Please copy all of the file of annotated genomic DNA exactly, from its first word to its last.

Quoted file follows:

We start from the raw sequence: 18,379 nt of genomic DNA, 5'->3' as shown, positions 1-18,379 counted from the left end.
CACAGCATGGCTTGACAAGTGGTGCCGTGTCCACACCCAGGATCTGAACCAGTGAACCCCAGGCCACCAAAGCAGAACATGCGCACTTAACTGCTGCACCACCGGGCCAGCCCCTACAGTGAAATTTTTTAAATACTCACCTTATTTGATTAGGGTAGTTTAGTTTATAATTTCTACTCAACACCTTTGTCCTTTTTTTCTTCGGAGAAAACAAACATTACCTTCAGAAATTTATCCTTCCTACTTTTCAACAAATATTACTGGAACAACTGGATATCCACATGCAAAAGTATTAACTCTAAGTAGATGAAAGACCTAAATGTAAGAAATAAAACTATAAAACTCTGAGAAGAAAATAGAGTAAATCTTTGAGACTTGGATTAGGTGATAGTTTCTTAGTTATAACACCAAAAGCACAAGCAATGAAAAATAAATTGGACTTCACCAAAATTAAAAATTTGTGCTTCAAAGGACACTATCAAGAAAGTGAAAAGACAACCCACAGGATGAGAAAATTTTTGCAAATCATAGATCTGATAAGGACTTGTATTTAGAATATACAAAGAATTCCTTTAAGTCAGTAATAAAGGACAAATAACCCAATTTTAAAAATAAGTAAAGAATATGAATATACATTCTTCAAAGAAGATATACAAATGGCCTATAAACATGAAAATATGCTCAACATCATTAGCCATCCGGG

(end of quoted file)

We start from the raw sequence: 18,379 nt of genomic DNA, 5'->3' as shown, positions 1-18,379 counted from the left end.
CACAGCATGGCTTGACAAGTGGTGCCGTGTCCACACCCAGGATCTGAACCAGTGAACCCCAGGCCACCAAAGCAGAACATGCGCACTTAACTGCTGCACCACCGGGCCAGCCCCTACAGTGAAATTTTTTAAATACTCACCTTATTTGATTAGGGTAGTTTAGTTTATAATTTCTACTCAACACCTTTGTCCTTTTTTTCTTCGGAGAAAACAAACATTACCTTCAGAAATTTATCCTTCCTACTTTTCAACAAATATTACTGGAACAACTGGATATCCACATGCAAAAGTATTAACTCTAAGTAGATGAAAGACCTAAATGTAAGAAATAAAACTATAAAACTCTGAGAAGAAAATAGAGTAAATCTTTGAGACTTGGATTAGGTGATAGTTTCTTAGTTATAACACCAAAAGCACAAGCAATGAAAAATAAATTGGACTTCACCAAAATTAAAAATTTGTGCTTCAAAGGACACTATCAAGAAAGTGAAAAGACAACCCACAGGATGAGAAAATTTTTGCAAATCATAGATCTGATAAGGACTTGTATTTAGAATATACAAAGAATTCCTTTAAGTCAGTAATAAAGGACAAATAACCCAATTTTAAAAATAAGTAAAGAATATGAATATACATTCTTCAAAGAAGATATACAAATGGCCTATAAACATGAAAATATGCTCAACATCATTAGCCATCCGGG